Tuesday, November 17, 2009

Localised Vampire Interest

Looks like there's other kindred spirits haunting the web.

Here's how Amy Gray - author of How to Be a Vampire: A Fangs-On Guide for the Newly Undead (2009) - is described by Candlewick Press:

Amy Gray is a writer, photographer, and amateur vampirologist who has been fascinated with vampires, spooky art and literature, and the supernatural stories.
I had no idea she was a fellow Aussie until I read the rest of the description.

It's great to see such contributions being made by my fellow countrymen. And women. Ahem.

You probably weren't even aware such writings came from here. After all, did you know that
Ken Gelder (Reading the Vampire, 1994) and Gordon David Keyworth (Troublesome Corpses: Vampires & Revenants from Antiquity to the Present, 2007) are fellow Australians?

And, just like many other parts of the world, we've been bitten by the Twilight bug.

Martin V. Riccardo forwarded me two interesting articles that discuss the rise of vampire interest in my country, largely off the back of the success of Stephenie Meyer's series and its subsequent movie(s).

The first article talks about its success knocking another popular franchise off its block:
VAMPIRES have killed off boy wizards in the battle for the imaginations of Aussie kids.

The popularity of supernatural bloodsuckers has eclipsed old favourite Harry Potter, with children eagerly awaiting the release next Thursday of the second movie in the wildly successful Twilight series, New Moon.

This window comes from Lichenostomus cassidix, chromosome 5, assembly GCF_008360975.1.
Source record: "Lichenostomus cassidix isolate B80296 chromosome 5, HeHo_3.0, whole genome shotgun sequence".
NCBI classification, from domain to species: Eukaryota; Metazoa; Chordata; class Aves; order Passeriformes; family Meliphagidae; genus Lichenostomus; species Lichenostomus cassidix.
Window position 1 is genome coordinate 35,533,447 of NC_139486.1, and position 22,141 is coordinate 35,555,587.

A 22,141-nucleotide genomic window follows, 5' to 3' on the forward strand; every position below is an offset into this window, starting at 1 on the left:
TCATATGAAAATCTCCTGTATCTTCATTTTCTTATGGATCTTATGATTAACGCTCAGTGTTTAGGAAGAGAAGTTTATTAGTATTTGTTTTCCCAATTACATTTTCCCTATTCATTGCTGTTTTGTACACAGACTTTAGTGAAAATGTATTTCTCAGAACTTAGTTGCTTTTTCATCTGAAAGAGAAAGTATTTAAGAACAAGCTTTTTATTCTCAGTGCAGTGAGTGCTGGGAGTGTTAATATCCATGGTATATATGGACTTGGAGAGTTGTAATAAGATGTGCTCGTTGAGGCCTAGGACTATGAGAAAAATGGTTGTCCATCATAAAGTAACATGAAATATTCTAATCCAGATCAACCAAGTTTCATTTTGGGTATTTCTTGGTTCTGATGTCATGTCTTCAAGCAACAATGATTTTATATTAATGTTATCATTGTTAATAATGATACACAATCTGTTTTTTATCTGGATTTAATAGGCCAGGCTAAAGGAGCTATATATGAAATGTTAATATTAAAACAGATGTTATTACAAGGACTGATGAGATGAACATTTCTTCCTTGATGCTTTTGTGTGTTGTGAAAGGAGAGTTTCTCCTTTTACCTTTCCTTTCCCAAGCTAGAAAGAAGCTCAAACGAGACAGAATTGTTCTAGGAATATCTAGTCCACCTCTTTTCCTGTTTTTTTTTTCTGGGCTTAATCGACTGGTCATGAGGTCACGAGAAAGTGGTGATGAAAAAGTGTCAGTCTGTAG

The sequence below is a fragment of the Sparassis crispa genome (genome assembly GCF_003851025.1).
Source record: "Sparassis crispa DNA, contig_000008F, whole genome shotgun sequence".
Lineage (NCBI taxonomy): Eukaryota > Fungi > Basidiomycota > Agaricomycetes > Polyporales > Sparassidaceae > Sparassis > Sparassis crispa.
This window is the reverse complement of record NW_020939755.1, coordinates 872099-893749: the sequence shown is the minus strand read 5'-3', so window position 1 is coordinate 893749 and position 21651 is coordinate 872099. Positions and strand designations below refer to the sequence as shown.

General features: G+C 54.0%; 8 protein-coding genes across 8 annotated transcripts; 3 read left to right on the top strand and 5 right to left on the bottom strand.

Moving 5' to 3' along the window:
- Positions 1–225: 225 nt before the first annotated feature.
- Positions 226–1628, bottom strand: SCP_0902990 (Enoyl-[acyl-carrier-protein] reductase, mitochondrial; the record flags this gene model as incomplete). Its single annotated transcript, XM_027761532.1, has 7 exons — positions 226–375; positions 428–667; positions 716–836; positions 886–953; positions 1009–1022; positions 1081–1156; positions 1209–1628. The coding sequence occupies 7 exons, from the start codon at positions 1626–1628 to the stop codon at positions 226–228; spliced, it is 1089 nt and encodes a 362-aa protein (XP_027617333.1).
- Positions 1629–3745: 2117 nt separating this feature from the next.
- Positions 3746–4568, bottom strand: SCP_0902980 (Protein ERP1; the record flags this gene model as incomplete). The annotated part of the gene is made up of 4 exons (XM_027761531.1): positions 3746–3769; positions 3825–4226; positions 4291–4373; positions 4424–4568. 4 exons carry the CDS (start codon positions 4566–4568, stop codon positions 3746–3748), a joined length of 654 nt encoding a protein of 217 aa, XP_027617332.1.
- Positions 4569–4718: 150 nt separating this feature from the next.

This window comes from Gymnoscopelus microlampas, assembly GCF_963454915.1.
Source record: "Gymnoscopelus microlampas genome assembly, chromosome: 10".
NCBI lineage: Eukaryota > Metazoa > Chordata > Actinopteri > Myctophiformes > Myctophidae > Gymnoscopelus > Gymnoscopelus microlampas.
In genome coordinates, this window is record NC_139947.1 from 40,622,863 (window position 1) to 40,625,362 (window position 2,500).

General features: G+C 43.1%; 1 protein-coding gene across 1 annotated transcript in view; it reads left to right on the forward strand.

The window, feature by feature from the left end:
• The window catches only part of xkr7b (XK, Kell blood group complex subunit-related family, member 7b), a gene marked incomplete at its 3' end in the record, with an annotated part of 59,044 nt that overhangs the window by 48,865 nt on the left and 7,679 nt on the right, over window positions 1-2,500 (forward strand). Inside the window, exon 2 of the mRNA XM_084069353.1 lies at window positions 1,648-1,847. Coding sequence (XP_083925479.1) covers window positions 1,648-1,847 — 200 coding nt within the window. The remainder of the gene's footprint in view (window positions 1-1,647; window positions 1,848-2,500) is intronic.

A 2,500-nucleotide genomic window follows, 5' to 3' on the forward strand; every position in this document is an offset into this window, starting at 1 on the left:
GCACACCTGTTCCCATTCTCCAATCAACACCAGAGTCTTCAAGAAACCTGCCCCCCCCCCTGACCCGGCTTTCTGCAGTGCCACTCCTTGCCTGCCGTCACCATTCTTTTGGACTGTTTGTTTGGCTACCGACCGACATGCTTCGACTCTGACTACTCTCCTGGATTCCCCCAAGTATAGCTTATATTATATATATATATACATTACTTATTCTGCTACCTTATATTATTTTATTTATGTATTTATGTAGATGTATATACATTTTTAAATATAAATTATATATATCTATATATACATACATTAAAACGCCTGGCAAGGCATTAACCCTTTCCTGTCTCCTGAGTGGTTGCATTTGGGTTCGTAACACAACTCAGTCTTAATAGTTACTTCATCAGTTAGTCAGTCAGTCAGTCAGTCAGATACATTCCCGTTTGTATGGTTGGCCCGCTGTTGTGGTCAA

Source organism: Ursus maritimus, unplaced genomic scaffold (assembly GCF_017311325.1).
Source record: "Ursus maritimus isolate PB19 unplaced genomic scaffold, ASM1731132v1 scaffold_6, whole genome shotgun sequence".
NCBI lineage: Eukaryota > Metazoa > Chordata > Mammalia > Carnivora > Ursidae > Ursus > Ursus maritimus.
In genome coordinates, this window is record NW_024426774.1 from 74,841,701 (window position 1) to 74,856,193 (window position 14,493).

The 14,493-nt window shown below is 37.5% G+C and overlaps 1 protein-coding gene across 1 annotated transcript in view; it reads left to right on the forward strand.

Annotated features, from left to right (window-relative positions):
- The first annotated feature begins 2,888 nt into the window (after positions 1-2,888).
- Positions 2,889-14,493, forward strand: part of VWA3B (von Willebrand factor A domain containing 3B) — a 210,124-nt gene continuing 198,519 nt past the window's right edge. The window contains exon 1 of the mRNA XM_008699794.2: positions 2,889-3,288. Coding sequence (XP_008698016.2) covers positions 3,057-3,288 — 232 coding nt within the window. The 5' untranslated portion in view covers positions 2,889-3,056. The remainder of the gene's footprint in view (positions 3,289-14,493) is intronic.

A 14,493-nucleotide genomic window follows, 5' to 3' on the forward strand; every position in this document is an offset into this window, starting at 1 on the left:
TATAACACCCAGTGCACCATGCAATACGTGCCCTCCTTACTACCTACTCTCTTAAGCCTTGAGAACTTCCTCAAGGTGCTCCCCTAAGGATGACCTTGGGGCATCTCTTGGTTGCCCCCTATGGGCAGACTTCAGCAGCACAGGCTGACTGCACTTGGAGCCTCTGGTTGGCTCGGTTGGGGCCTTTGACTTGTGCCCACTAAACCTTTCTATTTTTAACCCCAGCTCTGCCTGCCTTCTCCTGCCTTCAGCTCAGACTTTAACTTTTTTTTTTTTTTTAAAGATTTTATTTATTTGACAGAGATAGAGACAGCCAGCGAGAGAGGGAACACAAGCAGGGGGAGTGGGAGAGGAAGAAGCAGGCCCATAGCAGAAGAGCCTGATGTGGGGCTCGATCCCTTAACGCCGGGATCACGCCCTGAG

The second article he sent talks about the rise of "VAMPIRE clubs, covens and lairs".

Now, I'm not saying that vampires have completely taken over our society, but it's interesting to see how much they've caught on. We don't exactly have a huge horror fanbase here. Hallowe'en is still generally regarded as an "American holiday".

That said, I'm not operating under any grand illusions with vampires' current popularity. I know that it's nothing more than a trend that'll pass soon enough, but it's also interesting to see just how deeply vampires have embedded themselves in mainstream popular culture.

I don't think vampires have ever been this popular.

So, for better or worse, hats off to Mrs. Meyer and her sparkly undead.

I can only hope that this current popularity will generate more scholarly writings on vampires in general. After all, there's more to 'em than Edward Cullen!

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